Disownment in those days was serious. It meant not only loss of inheritance but also of social status, income and reputation. By disowning his elder son, the father aimed to entice the younger Munenaga to abandon his faith and thus become his sole heir. 

Responding to their predicament, the Daishonin wrote the brothers detailed letters containing strict yet warm encouragement, specifically addressing Munenaga. 

The Wise Are Always Prepared to Face Obstacles

A core message of these letters: When we practice Buddhism correctly, negative influences, described as devils and obstacles, will undoubtedly arise. But these should be met with courage and taken as opportunities to become stronger, wiser and more compassionate. 

For example, Nichiren writes to Munenaga:

There is definitely something extraordinary in the ebb and flow of the tide, the rising and setting of the moon, and the way in which summer, autumn, winter, and spring give way to each other. Something uncommon also occurs when an ordinary person attains Buddhahood. At such a time, the three obstacles and four devils will invariably appear, and the wise will rejoice while the foolish will retreat. (“The Three Obstacles and Four Devils,” The Writings of Nichiren Daishonin, vol. 1, p. 637)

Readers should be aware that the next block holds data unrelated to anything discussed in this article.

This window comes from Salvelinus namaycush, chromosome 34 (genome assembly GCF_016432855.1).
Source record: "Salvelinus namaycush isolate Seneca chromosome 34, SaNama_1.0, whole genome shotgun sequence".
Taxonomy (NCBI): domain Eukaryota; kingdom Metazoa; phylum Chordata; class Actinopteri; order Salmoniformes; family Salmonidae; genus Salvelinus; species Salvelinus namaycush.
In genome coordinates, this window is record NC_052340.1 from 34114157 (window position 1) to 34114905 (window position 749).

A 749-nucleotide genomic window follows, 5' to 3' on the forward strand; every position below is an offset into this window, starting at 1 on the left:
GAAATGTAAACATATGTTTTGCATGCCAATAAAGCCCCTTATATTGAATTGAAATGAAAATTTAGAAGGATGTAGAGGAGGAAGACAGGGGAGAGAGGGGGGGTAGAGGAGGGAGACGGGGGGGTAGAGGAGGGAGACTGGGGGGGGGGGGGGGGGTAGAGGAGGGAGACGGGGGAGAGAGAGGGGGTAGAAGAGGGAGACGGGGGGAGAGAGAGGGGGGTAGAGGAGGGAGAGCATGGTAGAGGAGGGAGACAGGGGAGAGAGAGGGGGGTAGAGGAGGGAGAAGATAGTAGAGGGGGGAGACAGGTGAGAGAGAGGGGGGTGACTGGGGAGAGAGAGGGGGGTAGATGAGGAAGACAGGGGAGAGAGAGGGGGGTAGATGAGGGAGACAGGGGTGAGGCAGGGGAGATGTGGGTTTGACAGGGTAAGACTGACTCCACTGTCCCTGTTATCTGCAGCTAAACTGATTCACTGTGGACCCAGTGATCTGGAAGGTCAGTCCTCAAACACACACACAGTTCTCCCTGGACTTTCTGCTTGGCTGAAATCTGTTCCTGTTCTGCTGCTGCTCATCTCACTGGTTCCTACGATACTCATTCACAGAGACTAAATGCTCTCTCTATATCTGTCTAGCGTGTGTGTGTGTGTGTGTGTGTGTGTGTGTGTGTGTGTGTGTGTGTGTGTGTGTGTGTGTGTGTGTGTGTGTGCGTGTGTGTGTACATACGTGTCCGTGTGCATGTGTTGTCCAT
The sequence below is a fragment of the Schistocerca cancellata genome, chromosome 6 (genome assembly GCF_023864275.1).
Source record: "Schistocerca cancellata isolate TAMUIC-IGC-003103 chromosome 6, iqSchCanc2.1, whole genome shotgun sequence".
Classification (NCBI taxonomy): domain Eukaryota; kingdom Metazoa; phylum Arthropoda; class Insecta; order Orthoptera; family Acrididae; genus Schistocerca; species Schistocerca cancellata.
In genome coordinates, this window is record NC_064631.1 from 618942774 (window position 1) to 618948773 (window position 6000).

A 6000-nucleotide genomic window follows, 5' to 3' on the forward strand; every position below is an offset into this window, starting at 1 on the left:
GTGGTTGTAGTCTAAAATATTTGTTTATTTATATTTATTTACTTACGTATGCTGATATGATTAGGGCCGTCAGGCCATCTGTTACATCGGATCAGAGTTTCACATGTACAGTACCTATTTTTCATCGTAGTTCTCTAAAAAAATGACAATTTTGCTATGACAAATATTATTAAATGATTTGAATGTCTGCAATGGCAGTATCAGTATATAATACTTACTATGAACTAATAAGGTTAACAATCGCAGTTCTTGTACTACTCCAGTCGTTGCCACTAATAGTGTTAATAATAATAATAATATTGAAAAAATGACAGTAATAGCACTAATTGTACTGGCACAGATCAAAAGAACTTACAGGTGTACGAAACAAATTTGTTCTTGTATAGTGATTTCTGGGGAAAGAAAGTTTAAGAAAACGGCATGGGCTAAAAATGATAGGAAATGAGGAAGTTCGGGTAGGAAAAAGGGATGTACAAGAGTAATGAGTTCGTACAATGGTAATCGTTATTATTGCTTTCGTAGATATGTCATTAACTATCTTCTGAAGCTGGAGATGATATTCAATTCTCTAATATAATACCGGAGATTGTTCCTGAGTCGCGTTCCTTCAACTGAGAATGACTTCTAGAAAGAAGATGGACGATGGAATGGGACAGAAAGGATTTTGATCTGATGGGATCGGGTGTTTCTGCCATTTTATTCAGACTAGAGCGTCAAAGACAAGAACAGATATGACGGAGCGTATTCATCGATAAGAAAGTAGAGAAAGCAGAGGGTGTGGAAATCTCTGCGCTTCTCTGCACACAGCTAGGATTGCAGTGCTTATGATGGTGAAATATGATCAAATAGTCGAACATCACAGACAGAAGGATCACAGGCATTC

The “three obstacles and four devils” are various hindrances, internal and external, that dissuade people from continuing their Buddhist practice. These include opposition from one’s parents.  

Like someone attuned to and appreciative of the changing seasons, wise Buddhists are prepared for the natural appearance of these obstacles. They see them as signaling and assisting their attainment of Buddhahood, as a cause for rejoicing. 

We should note that the Daishonin does not identify the father himself as a devil or somehow evil. Instead, such intrinsic devilish functions are using Yasumitsu to obstruct his sons’ faith. 

Nichiren urges the brothers and their wives first and foremost to support one another and unite to overcome this obstacle while summoning the courage not to compromise their faith.